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Happiness is Being in the Herd

Whit Hibbard has great way of explaining the mechanics of Low Stress Animal Handling. If you haven’t read his articles yet, here’s a link to the Special Collection of his On Pasture articles. It will be well worth your time! My praise for Whit is not because I want to blow smoke up his butt. I don’t even know the guy. It’s just that I have been trying to explain these concepts to friends, employers, and summer students for close to 20 years and I don’t think I’m any more effective than where I was years ago. When I realized my handling skills were better than my explaining skills, I decided to work on my handling skills rather than my teaching skills.

One of the skills I have developed is the ability to create a herd (when I use the term herd I also mean flerd, mob, or flock). When I first began grazing, I thought the animals were a herd because they were grazing in small paddocks. But, just because animals are in the same proximity does not mean they are a herd; it just means they are grazing the same grass. The basic premise of creating a herd is to teach animals that their favorite place to be is with their buddies. It is creating an environment where being alone is unnatural. So again, here I am, attempting to explain what the heck I am doing. I will do my best.

My goal with each group of animals I handle is to train them to drive, turn, stop, and work as a unit. Whit explains very well how to drive, turn, and stop and he also explains how to teach individuals to stay with the group. It is this last skill where we differ a bit in our approach.

This is Lon Chaney as the Wolfman, not Tom. 🙂

Whit has explained a method where you become an annoyance to the animal that leaves the herd. I, on the other hand, am very aggressive when training ‘bunch quitters’. In my mind, I become a wolf whether on foot, riding a horse, driving a pickup, or driving a 4-wheeler! So you should probably stay out of my way! LOL

The notion of becoming a wolf comes from observing videos of barren lands caribou, wildebeest, and personal observation of a wild herd of bison in Northwest Territories, Canada. Caribou, wildebeest, and wild bison are trained by the predators that their survival depends on staying with the group. The slow learners are picked off pretty quickly.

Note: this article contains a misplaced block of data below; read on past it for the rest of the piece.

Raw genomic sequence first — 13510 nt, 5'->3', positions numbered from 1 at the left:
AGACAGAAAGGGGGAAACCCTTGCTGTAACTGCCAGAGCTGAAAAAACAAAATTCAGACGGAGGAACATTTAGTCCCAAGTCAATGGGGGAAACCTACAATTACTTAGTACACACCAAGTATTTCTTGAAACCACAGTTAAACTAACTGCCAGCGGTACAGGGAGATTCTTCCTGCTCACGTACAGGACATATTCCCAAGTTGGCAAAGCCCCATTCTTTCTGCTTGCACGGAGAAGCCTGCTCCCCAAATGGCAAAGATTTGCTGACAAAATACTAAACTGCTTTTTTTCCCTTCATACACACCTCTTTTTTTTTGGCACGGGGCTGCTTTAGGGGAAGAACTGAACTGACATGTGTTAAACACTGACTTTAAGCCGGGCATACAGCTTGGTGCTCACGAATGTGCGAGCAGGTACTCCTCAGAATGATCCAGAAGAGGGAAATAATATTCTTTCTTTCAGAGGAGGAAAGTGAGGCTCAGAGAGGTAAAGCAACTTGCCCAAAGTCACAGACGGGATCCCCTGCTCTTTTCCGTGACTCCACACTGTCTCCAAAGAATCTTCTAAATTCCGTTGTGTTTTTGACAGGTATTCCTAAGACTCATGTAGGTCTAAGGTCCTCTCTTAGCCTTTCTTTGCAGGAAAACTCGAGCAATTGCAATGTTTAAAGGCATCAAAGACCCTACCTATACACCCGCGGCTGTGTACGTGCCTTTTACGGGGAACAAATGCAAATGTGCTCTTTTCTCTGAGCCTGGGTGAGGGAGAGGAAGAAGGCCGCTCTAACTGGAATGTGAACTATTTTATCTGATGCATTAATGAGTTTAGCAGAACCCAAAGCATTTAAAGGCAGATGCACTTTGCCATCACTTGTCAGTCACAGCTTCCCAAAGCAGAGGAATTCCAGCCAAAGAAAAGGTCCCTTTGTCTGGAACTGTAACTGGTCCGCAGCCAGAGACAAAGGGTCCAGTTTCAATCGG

The bison herd I observed knew the importance of staying with the group because besides observing bison, I also observed a number of wolves in the area. As the herd moved past our remote work site, each individual stayed in close proximity of the group. The young bulls were fighting and cavorting about, but always moving down the cut line within 20’ of the group. It was also at this time, I saw natural herd effect in action for the first time.

Once we had our equipment set up we went to camp for supper. When we came back, the herd had moved into our work site and ‘occupied’ the joint. We could not take a step without stepping on a bison track. There were only ~50 animals in that herd, but talk about herd effect!

This episode greatly influenced my thinking about how animal handling can affect grass management. Many people think bison naturally herd. However, the tame herds I have seen do not behave in the same manner as the wild herd in NWT. This further confirms my belief that herding-up is something that needs to be learned. So now you may be asking yourself, “How do I become a wolf?” The following explanation is how I do it.

For this example, let’s assume I am riding a horse. I believe a fit, well trained horse is most effective for this endeavour. With a new group of animals I first assess the flight zone. Depending on the previous history, some groups will have a large flight zone while others will barely budge from your pressure. With a large flight zone, you might need to stay 100 feet or more to gather them. With a small flight zone you may need to ram them to create some momentum. I will not deal with the specific mechanics of how to gather because Whit does a very good job. Just be cognizant that flight zones are individually specific.

When gathering a new group of animals, it has been my experience that there are always bunch quitters. Those individuals must be pursued by ‘the wolf’. To become a wolf, I create a rage within me. I am angry, tense, loud, fast, and probably pretty scary to be around. I pursue each bunch quitter with this high level of energy and direct them back to the herd. Once they get to the edge of the herd I immediately stop my horse and drop my energy. Read that last sentence again because it is critical to your success. If you or your horse will not do a hard stop and immediately settle, training bunch quitters becomes much more difficult.